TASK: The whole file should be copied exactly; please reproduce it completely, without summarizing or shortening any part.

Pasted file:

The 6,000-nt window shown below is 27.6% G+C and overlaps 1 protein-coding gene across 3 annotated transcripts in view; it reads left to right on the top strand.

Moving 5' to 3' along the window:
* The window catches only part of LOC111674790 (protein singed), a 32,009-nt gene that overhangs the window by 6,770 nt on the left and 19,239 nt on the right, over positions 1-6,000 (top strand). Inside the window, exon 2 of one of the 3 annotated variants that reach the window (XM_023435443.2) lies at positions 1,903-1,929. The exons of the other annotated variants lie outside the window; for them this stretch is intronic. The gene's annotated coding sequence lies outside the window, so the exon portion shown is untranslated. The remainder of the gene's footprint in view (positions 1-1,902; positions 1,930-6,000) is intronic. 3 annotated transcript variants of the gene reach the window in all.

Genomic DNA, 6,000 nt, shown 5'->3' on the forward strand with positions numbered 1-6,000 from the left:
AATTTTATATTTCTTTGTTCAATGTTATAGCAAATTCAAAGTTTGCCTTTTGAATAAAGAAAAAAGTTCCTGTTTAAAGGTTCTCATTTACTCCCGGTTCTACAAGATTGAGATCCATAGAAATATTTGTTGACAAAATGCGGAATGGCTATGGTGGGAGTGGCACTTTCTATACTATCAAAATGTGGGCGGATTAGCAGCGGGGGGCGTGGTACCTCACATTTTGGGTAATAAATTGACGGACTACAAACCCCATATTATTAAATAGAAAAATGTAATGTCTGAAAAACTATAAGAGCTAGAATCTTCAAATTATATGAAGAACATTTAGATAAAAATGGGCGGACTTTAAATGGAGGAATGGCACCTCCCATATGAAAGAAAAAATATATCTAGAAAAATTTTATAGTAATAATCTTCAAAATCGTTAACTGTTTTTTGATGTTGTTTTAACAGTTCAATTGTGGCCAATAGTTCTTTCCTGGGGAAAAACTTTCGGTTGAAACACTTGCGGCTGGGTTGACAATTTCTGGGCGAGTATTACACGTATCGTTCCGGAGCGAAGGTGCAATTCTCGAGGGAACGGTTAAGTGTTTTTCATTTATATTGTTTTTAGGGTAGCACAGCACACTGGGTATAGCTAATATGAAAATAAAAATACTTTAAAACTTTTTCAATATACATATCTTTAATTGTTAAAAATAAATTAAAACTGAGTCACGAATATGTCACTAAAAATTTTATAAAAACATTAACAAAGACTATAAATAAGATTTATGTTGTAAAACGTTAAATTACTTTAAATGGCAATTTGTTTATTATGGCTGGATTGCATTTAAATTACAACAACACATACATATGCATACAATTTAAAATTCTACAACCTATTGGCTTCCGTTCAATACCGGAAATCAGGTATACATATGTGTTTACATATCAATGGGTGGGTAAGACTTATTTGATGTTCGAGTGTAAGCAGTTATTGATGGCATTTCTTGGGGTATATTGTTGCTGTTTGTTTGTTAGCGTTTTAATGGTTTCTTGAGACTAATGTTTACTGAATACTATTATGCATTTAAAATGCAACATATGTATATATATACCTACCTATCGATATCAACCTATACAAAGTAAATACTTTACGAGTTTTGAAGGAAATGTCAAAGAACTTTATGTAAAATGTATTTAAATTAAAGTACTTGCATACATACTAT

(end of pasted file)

The 6,000-nt window shown below is 27.6% G+C and overlaps 1 protein-coding gene across 3 annotated transcripts in view; it reads left to right on the top strand.

Moving 5' to 3' along the window:
* The window catches only part of LOC111674790 (protein singed), a 32,009-nt gene that overhangs the window by 6,770 nt on the left and 19,239 nt on the right, over positions 1-6,000 (top strand). Inside the window, exon 2 of one of the 3 annotated variants that reach the window (XM_023435443.2) lies at positions 1,903-1,929. The exons of the other annotated variants lie outside the window; for them this stretch is intronic. The gene's annotated coding sequence lies outside the window, so the exon portion shown is untranslated. The remainder of the gene's footprint in view (positions 1-1,902; positions 1,930-6,000) is intronic. 3 annotated transcript variants of the gene reach the window in all.

Genomic DNA, 6,000 nt, shown 5'->3' on the forward strand with positions numbered 1-6,000 from the left:
AATTTTATATTTCTTTGTTCAATGTTATAGCAAATTCAAAGTTTGCCTTTTGAATAAAGAAAAAAGTTCCTGTTTAAAGGTTCTCATTTACTCCCGGTTCTACAAGATTGAGATCCATAGAAATATTTGTTGACAAAATGCGGAATGGCTATGGTGGGAGTGGCACTTTCTATACTATCAAAATGTGGGCGGATTAGCAGCGGGGGGCGTGGTACCTCACATTTTGGGTAATAAATTGACGGACTACAAACCCCATATTATTAAATAGAAAAATGTAATGTCTGAAAAACTATAAGAGCTAGAATCTTCAAATTATATGAAGAACATTTAGATAAAAATGGGCGGACTTTAAATGGAGGAATGGCACCTCCCATATGAAAGAAAAAATATATCTAGAAAAATTTTATAGTAATAATCTTCAAAATCGTTAACTGTTTTTTGATGTTGTTTTAACAGTTCAATTGTGGCCAATAGTTCTTTCCTGGGGAAAAACTTTCGGTTGAAACACTTGCGGCTGGGTTGACAATTTCTGGGCGAGTATTACACGTATCGTTCCGGAGCGAAGGTGCAATTCTCGAGGGAACGGTTAAGTGTTTTTCATTTATATTGTTTTTAGGGTAGCACAGCACACTGGGTATAGCTAATATGAAAATAAAAATACTTTAAAACTTTTTCAATATACATATCTTTAATTGTTAAAAATAAATTAAAACTGAGTCACGAATATGTCACTAAAAATTTTATAAAAACATTAACAAAGACTATAAATAAGATTTATGTTGTAAAACGTTAAATTACTTTAAATGGCAATTTGTTTATTATGGCTGGATTGCATTTAAATTACAACAACACATACATATGCATACAATTTAAAATTCTACAACCTATTGGCTTCCGTTCAATACCGGAAATCAGGTATACATATGTGTTTACATATCAATGGGTGGGTAAGACTTATTTGATGTTCGAGTGTAAGCAGTTATTGATGGCATTTCTTGGGGTATATTGTTGCTGTTTGTTTGTTAGCGTTTTAATGGTTTCTTGAGACTAATGTTTACTGAATACTATTATGCATTTAAAATGCAACATATGTATATATATACCTACCTATCGATATCAACCTATACAAAGTAAATACTTTACGAGTTTTGAAGGAAATGTCAAAGAACTTTATGTAAAATGTATTTAAATTAAAGTACTTGCATACATACTAT